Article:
Tip of the Week Archive

   The most important part of any tennis serve is the toss. The service is
the only shot in tennis where the player is in control of the ball. The toss
must be accurate if the serve is to be accurate.
   On the service start position both arms should be out in front of the
body with the ball resting in the tossing hand. The racquet will be resting
on the lower fingers of the tossing hand. This resting position of the
racquet will allow your muscles to relax instead of pinning the ball against
the strings.
   The toss arm should be at a 45 degree angle or less to the baseline. If
your using the continental grip (and you should be), your toss will be
slightly over the left shoulder if your right handed. This means your toss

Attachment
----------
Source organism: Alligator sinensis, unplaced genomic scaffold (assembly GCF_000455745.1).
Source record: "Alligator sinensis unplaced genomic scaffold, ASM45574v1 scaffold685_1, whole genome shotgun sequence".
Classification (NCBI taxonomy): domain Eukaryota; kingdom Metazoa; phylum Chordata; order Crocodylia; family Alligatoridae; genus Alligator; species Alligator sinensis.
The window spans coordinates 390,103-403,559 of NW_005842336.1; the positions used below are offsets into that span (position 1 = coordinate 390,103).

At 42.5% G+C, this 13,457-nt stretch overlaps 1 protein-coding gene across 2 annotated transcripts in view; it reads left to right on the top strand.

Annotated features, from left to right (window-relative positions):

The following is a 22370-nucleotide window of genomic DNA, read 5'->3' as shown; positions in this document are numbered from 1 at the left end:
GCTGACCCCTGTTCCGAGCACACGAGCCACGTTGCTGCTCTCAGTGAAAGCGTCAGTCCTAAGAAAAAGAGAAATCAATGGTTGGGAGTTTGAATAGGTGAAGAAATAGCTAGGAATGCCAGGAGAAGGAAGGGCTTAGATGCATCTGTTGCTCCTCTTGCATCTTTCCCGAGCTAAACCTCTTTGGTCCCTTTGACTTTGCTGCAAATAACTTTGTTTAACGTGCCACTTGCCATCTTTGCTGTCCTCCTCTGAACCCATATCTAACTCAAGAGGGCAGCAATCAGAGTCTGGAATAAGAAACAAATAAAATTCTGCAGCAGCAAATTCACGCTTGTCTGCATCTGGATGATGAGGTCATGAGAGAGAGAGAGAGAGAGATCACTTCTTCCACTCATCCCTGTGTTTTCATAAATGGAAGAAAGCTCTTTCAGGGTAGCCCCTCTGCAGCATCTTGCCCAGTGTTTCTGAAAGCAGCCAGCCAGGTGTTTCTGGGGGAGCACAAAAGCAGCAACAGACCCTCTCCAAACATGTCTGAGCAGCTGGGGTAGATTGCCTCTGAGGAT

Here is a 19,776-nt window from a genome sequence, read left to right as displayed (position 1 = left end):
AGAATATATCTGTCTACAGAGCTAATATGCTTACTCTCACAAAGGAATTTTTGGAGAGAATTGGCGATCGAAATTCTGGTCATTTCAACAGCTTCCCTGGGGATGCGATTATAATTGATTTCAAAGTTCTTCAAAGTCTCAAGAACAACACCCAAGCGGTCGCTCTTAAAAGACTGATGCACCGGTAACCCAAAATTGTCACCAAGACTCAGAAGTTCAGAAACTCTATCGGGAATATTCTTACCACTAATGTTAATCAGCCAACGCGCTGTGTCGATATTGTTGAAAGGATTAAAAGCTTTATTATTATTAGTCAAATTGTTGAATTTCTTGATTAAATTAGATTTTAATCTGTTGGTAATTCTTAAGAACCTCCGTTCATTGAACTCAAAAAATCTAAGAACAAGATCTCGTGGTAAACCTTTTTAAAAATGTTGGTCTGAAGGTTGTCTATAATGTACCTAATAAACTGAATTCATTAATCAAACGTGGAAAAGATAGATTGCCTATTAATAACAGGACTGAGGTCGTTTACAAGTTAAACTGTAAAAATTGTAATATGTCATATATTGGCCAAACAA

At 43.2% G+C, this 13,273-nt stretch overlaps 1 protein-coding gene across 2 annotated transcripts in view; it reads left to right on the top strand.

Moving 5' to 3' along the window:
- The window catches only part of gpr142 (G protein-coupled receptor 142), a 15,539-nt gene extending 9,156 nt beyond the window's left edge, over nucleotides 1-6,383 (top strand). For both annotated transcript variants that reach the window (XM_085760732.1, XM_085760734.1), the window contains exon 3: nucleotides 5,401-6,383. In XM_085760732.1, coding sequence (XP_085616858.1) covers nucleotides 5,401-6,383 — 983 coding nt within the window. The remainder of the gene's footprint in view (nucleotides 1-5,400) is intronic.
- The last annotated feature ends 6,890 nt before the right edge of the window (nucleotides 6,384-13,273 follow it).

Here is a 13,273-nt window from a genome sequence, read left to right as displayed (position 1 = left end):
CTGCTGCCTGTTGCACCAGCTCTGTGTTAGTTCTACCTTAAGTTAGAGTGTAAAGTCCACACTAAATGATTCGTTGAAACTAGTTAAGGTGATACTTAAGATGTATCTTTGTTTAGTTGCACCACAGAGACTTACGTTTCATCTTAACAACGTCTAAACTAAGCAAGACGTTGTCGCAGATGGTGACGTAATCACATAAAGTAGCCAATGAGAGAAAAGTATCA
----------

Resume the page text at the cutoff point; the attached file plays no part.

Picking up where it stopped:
arm angle will be almost parallel to the baseline before it begins its
upward motion.
   As you begin the service, you will let the tossing hand drop down and it
should swing back with the racquet arm. This will create a good shoulder
rotation if both arms are moving in the same direction.
   When holding the ball for the toss, the fingers should cradle the ball
without the ball resting in the palm of the hand. Do not squeeze the ball
but rather let the ball rest on the fingers to reduce muscular tension. The
palm of the hand should be facing more to the side than up toward the
sky. This will help eliminate most of any wrist movement on the ball toss.
   The arm motion should be smooth and the arm should be straight not
bent at the elbow. Do not bend or use the elbow to aid in the toss, this will
only cause a ball throw instead of a ball “liftâ€�.  The stiff arm and
stiff wrist motion keeps your ball toss more consistent.
   If you consistently put the ball toss in the right place your serve will be
consistent also. Next tip I will talk about how changes in the toss will affect
the placement of the serve.

Doug Hofer, USPTA      January 3, 2004
Continental grip
Service start position
Toss arm &
hand position